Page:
How can OSHA’s Chemical Safety Resources Improve Worker Safety?
Tens of thousands of workers become sick from exposures to the countless hazardous chemicals used in the workplace as part of a job function each day in the United States. These sicknesses sometimes result in long term, adverse health issues, and even death. OSHA, or the Occupational Safety and Health Administration – an offshoot of the U.S. Department of Labor – has recently launched two new web resources that should assist businesses with resources that will work toward keeping workers safe.
Numerous types of chemicals are suspected of being harmful to people and to the environment, and many believe that OSHA’s criteria concerning exposure standards are out of date, not updated frequently enough, and provide inadequate information on how to enable complete protection from the hazardous chemicals that OSHA tries to regulate in the workplace. Therefore, to combat the perceived issue of insufficient protective resources, OSHA has put in place new resources to ensure maximization of its criteria standards. The first resource OSHA has created is a toolkit to help identify safer, cleaner chemicals that can be used as an alternative to the more hazardous chemicals. This toolkit takes industrial businesses, along with its workers, step by step through the methods, tools, and guidance information to help significantly reduce, or altogether eliminate hazardous chemicals, as well as help industrial businesses make informed substitution decisions in the workplace by finding, and then transitioning to a safer chemical.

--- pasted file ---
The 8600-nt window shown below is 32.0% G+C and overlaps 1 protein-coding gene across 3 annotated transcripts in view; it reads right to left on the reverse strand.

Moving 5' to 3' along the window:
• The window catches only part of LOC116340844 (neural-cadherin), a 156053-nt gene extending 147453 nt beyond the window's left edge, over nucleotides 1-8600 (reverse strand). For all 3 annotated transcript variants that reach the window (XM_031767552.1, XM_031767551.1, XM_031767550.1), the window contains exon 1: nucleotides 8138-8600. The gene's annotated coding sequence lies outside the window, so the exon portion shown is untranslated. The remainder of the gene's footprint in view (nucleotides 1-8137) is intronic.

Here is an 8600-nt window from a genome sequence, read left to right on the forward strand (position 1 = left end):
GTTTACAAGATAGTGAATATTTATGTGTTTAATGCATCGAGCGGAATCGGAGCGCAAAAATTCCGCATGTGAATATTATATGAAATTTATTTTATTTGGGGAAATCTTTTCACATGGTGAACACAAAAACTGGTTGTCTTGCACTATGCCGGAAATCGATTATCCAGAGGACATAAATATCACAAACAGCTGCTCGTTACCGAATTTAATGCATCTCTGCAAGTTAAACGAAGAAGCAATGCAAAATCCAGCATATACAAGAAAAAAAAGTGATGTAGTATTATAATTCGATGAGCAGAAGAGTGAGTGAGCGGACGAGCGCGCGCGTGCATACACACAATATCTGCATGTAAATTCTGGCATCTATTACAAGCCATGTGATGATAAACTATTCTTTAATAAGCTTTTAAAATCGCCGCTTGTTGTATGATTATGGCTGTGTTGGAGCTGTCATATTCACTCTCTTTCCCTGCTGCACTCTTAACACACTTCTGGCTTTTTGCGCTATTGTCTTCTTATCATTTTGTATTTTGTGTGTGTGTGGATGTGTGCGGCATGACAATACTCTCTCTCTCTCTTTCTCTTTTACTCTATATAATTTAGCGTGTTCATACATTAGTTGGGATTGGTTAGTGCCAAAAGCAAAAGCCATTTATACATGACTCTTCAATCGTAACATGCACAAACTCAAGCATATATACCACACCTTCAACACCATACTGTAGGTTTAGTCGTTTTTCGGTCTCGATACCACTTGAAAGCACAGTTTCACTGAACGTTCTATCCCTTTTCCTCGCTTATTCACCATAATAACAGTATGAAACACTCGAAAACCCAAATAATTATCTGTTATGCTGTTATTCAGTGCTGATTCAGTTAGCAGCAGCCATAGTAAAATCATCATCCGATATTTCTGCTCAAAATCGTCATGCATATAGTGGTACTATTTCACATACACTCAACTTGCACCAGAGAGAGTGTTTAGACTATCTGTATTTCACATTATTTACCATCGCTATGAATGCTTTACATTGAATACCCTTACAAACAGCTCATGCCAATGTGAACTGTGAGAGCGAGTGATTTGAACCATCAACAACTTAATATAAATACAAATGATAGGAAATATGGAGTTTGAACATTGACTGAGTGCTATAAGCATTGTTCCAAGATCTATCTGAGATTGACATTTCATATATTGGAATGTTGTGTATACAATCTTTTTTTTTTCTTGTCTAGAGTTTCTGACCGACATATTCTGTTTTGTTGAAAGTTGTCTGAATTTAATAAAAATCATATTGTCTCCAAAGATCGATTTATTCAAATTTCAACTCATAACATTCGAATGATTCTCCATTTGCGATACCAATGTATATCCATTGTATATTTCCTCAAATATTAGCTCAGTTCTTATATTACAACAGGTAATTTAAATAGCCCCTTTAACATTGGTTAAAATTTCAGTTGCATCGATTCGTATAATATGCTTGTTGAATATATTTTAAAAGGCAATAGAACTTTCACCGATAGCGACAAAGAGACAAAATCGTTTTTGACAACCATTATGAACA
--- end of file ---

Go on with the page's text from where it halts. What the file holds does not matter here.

OSHA has also recently created another new web resource, known as the Annotated Permissible Exposure Limits, also called annotated PEL tables. Annotated PEL tables help enable employers to voluntarily adopt newer, advanced, and more protective workplace exposure limits. OSHA’s annotated PEL tables appoint mandatory limits on the amount, or concentration of a chemical substance that could be released into the air to protect workers against the health effects of these hazardous chemicals. Due to concerns about OSHA’s ability to police the numerous hazardous chemicals in the United States, OSHA promises to continue to enforce its mandated PEL list. However, despite OSHA’s adoption of its annotated PEL table, the consistent flow of new scientific data, along with research industrial experts and developments in technology indicate that, in most instances, the mandatory limits put forth are still not sufficient enough to completely protect the health of workers.
Despite the pessimists out there that say OSHA has not established enough guidelines and resources regarding the improvement of worker safety through the enforcement of stricter chemical safety procedures, it is impossible to discount the effort made by the regulating body to improve the situation of too many hazardous chemicals used by industrial businesses. Ecolink works toward helping the circulation of resources and information made available to combat the use of hazardous chemicals.